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Monday, April 22, 2013

Israeli doctor discovers American doctors have esprit de corps after all

An Israeli doctor finds unexpected camaraderie in the aftermath of the Boston Marathon terror attack.
David Spector wasn’t just an attending surgeon at Ichilov Hospital at Sourasky Medical Center in Tel Aviv during the second intifada. He served in the Airborne Rescue and Evacuation Unit 669 – one of the most elite units of the Israel Air Force.
Army life, he explained, forced doctors to work together as if their country required it of them. And quite honestly, he simply didn’t expect the same camaraderie to come from Americans.
“No one in Boston is used to it, and their reactions were very different from what I expected,” he said. “They became viscerally emotional, and patriotic. Suddenly everyone was very close.”
Once it became clear that the city was under attack, a tremendous sense of community drove Spector’s colleagues in a way he hadn’t seen in the four years since he had first arrived in the US.
He characterized his reaction as a cultural mechanism that, while perhaps a byproduct of unfortunate circumstances, enables him to do his job efficiently and without emotional delay. It’s a trial-by-fire that literally comes with the territory.
And yet, while Spector tried to advise his colleagues at Tufts not to be afraid when leaving work for home – the entire city of Boston went into virtual lockdown, as the identity of the still-at-large 19-year-old Dzhokhar Tsarnaev was publicly revealed – he found himself reflecting on whether it was a faux sense of panic on the part of a privileged nation, or whether he himself was in someway jaded, cynical or hardened from seeing so many limbs in his past.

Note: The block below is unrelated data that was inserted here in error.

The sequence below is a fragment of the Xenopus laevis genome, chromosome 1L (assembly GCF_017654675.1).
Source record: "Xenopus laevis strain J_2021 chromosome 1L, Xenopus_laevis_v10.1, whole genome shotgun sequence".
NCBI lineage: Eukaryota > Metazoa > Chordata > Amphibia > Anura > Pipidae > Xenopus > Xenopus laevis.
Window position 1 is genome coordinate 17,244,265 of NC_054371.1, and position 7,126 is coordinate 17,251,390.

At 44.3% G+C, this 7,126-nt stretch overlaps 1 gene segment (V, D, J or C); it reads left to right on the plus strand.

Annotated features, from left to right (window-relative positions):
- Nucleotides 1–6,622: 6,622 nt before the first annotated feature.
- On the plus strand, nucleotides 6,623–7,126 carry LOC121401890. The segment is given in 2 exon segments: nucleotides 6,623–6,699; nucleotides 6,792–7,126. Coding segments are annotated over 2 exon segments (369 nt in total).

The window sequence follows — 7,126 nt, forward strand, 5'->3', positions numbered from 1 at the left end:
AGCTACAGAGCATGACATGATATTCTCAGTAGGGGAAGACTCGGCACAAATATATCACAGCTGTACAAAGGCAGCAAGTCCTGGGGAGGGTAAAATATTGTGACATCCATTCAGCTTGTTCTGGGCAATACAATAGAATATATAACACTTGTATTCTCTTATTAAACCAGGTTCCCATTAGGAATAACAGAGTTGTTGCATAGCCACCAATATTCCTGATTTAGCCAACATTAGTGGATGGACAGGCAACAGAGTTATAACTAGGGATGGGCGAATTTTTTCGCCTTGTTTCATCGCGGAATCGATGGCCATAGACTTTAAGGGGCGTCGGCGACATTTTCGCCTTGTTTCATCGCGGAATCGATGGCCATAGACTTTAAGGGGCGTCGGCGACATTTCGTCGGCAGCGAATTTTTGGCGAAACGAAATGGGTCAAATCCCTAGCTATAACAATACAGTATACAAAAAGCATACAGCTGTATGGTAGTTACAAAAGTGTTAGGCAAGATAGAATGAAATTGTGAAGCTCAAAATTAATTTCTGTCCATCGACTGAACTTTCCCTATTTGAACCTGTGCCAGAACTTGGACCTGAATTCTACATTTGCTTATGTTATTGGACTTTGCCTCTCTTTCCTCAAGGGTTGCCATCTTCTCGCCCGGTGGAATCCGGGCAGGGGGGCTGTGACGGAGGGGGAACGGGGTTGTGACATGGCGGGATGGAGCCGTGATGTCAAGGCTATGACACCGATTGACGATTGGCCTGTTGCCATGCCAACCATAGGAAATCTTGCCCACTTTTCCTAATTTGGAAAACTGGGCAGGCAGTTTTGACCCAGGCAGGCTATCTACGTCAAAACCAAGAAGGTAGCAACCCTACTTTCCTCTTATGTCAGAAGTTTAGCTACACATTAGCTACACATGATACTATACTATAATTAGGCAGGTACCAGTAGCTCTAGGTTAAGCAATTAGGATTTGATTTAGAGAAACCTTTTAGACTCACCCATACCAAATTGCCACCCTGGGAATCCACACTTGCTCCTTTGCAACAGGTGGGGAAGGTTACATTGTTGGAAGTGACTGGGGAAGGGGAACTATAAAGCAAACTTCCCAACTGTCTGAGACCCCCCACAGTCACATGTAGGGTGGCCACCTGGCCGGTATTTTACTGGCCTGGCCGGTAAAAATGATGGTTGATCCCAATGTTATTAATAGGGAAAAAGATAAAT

As Spector made his way to the hospital, he missed that golden hour of aid for the victims: when blood loss must be abated; when decisions have to be made on amputations. By the time he got there, most of those decisions had been made. And what Spector saw took him by surprise.
“In a potential mass-casualty situation, they really are well-organized, and I didn’t expect that here coming from Israel,” Spector said.
I know that Israel developed the techniques for dealing with mass casualty events (actually, an American Israeli - Dr. David Appelbaum HY"D - who was killed in a terror attack himself R"L, developed the techniques). But this article strikes me as too condescending. Yes, of course, the American doctors managed to work together. When everything is on the line, most people do what they have to do.

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At 4:19 PM, Blogger Sunlight said...

The U.S. military has also developed a huge array of technologies and procedures for IED events. Iraq and Afghanistan have meant many run-ins with the kind of IEDs (and worse) that these pressure cooker bombs were.

At 6:53 PM, Blogger glkolb said...

It's easy to underestimate the Americans. Ask Admiral Yamamoto.


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